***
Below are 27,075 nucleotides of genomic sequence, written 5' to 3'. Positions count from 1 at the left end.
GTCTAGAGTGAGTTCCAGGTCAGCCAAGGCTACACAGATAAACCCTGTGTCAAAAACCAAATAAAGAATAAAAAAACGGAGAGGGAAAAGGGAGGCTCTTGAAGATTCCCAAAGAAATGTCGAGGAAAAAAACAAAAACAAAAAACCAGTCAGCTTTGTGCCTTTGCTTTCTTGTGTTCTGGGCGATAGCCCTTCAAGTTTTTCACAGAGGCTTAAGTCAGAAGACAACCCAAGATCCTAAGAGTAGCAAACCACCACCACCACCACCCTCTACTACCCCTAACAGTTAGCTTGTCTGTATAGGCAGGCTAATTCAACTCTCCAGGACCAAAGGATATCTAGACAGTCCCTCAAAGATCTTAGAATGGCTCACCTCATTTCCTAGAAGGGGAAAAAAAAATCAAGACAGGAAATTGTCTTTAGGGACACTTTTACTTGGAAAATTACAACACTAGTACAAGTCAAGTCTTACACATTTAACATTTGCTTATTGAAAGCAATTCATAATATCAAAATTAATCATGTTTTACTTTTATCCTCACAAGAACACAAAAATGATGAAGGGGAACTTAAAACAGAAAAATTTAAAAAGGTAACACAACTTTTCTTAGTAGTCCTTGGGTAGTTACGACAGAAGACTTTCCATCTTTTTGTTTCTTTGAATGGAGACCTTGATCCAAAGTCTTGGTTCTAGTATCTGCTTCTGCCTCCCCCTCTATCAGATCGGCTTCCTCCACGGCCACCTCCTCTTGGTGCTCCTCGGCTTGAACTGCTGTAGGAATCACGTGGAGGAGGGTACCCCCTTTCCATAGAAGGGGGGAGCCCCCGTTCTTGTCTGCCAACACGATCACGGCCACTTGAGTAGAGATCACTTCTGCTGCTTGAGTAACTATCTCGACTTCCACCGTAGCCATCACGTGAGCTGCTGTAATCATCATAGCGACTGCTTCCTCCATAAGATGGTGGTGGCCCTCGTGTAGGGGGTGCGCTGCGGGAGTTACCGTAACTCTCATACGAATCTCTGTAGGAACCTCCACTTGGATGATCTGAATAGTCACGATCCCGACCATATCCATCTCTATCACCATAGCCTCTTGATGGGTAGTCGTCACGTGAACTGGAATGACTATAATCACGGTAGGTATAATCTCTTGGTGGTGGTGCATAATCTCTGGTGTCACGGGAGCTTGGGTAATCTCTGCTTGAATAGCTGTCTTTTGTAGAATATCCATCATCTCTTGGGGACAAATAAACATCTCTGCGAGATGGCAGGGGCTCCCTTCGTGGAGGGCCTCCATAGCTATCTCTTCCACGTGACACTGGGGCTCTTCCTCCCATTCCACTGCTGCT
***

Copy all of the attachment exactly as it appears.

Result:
Below are 27,075 nucleotides of genomic sequence, written 5' to 3'. Positions count from 1 at the left end.
GTCTAGAGTGAGTTCCAGGTCAGCCAAGGCTACACAGATAAACCCTGTGTCAAAAACCAAATAAAGAATAAAAAAACGGAGAGGGAAAAGGGAGGCTCTTGAAGATTCCCAAAGAAATGTCGAGGAAAAAAACAAAAACAAAAAACCAGTCAGCTTTGTGCCTTTGCTTTCTTGTGTTCTGGGCGATAGCCCTTCAAGTTTTTCACAGAGGCTTAAGTCAGAAGACAACCCAAGATCCTAAGAGTAGCAAACCACCACCACCACCACCCTCTACTACCCCTAACAGTTAGCTTGTCTGTATAGGCAGGCTAATTCAACTCTCCAGGACCAAAGGATATCTAGACAGTCCCTCAAAGATCTTAGAATGGCTCACCTCATTTCCTAGAAGGGGAAAAAAAAATCAAGACAGGAAATTGTCTTTAGGGACACTTTTACTTGGAAAATTACAACACTAGTACAAGTCAAGTCTTACACATTTAACATTTGCTTATTGAAAGCAATTCATAATATCAAAATTAATCATGTTTTACTTTTATCCTCACAAGAACACAAAAATGATGAAGGGGAACTTAAAACAGAAAAATTTAAAAAGGTAACACAACTTTTCTTAGTAGTCCTTGGGTAGTTACGACAGAAGACTTTCCATCTTTTTGTTTCTTTGAATGGAGACCTTGATCCAAAGTCTTGGTTCTAGTATCTGCTTCTGCCTCCCCCTCTATCAGATCGGCTTCCTCCACGGCCACCTCCTCTTGGTGCTCCTCGGCTTGAACTGCTGTAGGAATCACGTGGAGGAGGGTACCCCCTTTCCATAGAAGGGGGGAGCCCCCGTTCTTGTCTGCCAACACGATCACGGCCACTTGAGTAGAGATCACTTCTGCTGCTTGAGTAACTATCTCGACTTCCACCGTAGCCATCACGTGAGCTGCTGTAATCATCATAGCGACTGCTTCCTCCATAAGATGGTGGTGGCCCTCGTGTAGGGGGTGCGCTGCGGGAGTTACCGTAACTCTCATACGAATCTCTGTAGGAACCTCCACTTGGATGATCTGAATAGTCACGATCCCGACCATATCCATCTCTATCACCATAGCCTCTTGATGGGTAGTCGTCACGTGAACTGGAATGACTATAATCACGGTAGGTATAATCTCTTGGTGGTGGTGCATAATCTCTGGTGTCACGGGAGCTTGGGTAATCTCTGCTTGAATAGCTGTCTTTTGTAGAATATCCATCATCTCTTGGGGACAAATAAACATCTCTGCGAGATGGCAGGGGCTCCCTTCGTGGAGGGCCTCCATAGCTATCTCTTCCACGTGACACTGGGGCTCTTCCTCCCATTCCACTGCTGCT